Monday, March 23, 2015

Duck in Nice

Yeah, I know, I stopped writing again.  Blogging sucks, I hate having my writing habits public.  It's like posting your weight on Facebook every day.

We have been in the south of France for a week.  Carol had a meeting in Nice, so we took the train down from Paris.  Nice is a lovely city, one of those cities in the south that feels as Italian as it does French.  I don't think I'll write that much about the city itself, I want to get to a couple of good meals.  But it is one of those beach cities built around a bay, with a beach all around, and kind of a boardwalk and then behind that a circle of hotels.  Except like a lot of seaside cities, at some point someone had the idiotic idea to put the main through-street in between the hotels and the beach.  Probably it just happened slowly, but now to get to the water you have to risk your life getting across the main drag.  By now I don't know that there is anything that could be done about it.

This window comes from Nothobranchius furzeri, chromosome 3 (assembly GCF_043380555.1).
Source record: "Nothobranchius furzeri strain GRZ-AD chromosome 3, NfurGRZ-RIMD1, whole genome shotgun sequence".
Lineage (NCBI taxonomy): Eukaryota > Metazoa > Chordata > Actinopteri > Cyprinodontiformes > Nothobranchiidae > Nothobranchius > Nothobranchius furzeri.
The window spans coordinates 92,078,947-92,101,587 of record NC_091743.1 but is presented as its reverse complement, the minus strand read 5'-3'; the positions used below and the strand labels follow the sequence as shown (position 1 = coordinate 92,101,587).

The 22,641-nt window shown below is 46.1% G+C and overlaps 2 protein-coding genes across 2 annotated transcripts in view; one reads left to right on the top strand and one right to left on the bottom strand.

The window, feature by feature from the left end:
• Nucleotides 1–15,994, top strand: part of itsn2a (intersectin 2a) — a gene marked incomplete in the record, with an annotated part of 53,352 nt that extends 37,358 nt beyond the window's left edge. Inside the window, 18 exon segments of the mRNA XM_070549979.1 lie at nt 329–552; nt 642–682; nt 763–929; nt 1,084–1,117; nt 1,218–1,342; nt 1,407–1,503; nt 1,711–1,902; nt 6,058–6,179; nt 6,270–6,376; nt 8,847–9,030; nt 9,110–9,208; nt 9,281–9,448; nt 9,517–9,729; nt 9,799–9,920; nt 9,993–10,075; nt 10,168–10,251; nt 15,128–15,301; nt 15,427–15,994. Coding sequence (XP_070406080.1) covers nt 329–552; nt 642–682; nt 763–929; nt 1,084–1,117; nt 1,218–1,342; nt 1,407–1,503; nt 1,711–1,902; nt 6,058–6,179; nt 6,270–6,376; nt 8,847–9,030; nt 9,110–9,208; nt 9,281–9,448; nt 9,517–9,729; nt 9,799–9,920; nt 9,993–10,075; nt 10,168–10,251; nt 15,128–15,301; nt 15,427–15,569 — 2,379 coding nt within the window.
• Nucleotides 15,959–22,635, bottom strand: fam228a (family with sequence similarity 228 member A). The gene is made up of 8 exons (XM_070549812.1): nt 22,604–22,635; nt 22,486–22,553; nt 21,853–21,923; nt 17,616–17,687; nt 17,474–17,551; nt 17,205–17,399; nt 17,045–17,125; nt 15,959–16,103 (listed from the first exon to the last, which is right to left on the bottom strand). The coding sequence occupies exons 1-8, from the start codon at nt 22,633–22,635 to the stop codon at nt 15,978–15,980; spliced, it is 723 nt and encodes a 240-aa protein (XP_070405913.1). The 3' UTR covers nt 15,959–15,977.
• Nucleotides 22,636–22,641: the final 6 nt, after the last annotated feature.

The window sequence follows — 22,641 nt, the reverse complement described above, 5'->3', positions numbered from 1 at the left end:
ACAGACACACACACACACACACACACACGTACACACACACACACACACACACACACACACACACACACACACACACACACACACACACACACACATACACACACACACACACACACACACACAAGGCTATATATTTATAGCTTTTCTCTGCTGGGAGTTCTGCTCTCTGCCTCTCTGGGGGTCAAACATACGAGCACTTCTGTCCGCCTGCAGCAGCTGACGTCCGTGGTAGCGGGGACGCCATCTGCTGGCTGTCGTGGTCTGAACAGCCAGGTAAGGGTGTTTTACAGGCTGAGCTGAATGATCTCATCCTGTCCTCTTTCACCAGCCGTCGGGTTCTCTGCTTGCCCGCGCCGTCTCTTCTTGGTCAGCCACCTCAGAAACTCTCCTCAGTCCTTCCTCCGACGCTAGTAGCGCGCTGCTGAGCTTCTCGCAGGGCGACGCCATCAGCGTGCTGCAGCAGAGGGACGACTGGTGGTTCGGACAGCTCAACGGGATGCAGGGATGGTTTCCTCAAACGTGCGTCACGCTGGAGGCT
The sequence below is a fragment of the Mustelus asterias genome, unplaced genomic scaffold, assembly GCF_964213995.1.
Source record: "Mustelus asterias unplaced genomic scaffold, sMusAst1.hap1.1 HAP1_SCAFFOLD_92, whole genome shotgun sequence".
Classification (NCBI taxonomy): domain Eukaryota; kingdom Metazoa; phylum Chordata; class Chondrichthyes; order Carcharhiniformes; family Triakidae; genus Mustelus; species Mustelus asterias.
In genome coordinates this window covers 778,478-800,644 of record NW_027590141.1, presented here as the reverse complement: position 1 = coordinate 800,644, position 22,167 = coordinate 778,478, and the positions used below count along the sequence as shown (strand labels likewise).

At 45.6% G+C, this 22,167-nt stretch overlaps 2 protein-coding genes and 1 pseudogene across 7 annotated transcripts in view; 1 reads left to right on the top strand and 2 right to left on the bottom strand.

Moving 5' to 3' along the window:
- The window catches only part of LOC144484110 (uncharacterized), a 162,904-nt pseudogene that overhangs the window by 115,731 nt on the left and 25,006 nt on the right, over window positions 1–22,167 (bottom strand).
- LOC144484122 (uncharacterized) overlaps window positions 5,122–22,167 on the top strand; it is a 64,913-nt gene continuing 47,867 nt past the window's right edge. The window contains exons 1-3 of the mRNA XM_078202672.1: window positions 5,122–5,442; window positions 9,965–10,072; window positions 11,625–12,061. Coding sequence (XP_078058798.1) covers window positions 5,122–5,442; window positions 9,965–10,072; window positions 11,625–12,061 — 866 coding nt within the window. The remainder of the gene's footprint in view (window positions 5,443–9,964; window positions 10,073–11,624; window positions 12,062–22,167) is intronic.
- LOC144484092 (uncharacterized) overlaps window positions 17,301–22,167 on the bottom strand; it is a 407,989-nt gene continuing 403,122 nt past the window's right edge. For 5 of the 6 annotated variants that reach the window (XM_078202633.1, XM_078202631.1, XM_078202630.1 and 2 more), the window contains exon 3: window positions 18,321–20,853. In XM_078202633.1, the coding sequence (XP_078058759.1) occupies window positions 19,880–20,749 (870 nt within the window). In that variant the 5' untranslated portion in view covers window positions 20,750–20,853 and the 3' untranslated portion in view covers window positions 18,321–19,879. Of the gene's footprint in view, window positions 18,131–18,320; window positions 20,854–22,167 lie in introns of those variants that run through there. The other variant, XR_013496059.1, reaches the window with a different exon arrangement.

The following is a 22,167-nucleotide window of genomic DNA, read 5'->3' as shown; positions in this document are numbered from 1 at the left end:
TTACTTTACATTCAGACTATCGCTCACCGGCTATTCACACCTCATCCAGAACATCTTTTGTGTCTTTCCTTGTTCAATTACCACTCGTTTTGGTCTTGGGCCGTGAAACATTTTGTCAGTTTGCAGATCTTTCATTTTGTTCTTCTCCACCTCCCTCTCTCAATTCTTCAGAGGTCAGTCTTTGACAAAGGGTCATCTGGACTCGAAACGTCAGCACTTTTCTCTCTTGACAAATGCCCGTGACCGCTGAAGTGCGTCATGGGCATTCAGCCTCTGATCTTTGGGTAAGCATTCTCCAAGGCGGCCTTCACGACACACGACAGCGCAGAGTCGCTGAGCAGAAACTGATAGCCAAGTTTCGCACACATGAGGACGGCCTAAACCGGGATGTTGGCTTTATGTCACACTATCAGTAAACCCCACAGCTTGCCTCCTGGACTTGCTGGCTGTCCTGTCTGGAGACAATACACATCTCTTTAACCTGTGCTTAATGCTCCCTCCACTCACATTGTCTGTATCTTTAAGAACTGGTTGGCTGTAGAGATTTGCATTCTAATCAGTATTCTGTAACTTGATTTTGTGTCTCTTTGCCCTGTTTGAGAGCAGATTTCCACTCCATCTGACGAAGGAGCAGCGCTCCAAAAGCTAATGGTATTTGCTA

We had a couple of very memorable meals there.  The first was at a place called La Route du Miam.  Miam is the French word for Yummy.  It was a bit of a walk back from where we were staying a few blocks from the water, back behind the train station, in a kind of scruffy part of the city.  One thing about southern French cities is that they still have blocks where you don't feel entirely comfortable.  Paris is pretty much like Manhattan these days, it is hard to find anyplace that isn't thoroughly gentrified, I never feel as though I am someplace I shouldn't be.

The restaurant itself is a completely plain storefront, inside it is tiny with a few tables and a tiny open kitchen behind an opening in the wall in back.  We went in and say down, the woman who ran the front of the house hustled over and seated us.  At first she was a little off-putting, with a loud voice and her hair all mussed up, she kept pulling it back out of her face as she talked.  She said, this is a specialized restaurant, we serve southwestern French food here, it is in a particular style, so just relax and I'll tell you what you are eating.  She explained that she wasn't from the southwest herself, but her husband, who worked the kitchen was from the Southwest, they had been married for thirty years, so she know how it worked.

There was little menu on a blackboard, but really it was all about duck.  In this style, she said, there was no first and second course, it all came on a single plate.  There were two kinds of duck available, a wild duck that is shot by hunters and only available certain times of year, and a domesticated duck that had been crossed with the wild one.  Most couples, she said, got one of each, so that was it.